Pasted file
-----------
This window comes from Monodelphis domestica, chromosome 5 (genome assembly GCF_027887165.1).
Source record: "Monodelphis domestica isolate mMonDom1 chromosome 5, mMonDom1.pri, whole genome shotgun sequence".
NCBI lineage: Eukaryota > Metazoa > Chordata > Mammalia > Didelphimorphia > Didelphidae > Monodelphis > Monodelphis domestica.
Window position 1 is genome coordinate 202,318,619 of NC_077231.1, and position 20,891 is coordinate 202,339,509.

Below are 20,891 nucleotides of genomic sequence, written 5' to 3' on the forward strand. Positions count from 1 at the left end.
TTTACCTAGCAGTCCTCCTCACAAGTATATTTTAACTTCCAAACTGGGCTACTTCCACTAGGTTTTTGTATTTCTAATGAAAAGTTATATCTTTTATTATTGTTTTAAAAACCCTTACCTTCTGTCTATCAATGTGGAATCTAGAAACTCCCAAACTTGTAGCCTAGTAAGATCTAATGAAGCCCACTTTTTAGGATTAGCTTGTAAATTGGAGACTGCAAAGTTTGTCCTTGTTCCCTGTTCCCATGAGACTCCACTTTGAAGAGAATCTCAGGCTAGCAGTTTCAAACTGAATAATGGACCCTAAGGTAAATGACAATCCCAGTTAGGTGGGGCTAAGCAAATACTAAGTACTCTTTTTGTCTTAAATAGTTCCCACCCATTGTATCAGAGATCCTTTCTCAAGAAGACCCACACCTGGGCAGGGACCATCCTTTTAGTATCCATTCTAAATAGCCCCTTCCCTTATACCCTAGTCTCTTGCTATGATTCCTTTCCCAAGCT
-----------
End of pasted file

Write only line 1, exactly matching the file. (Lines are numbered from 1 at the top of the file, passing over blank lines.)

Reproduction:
This window comes from Monodelphis domestica, chromosome 5 (genome assembly GCF_027887165.1).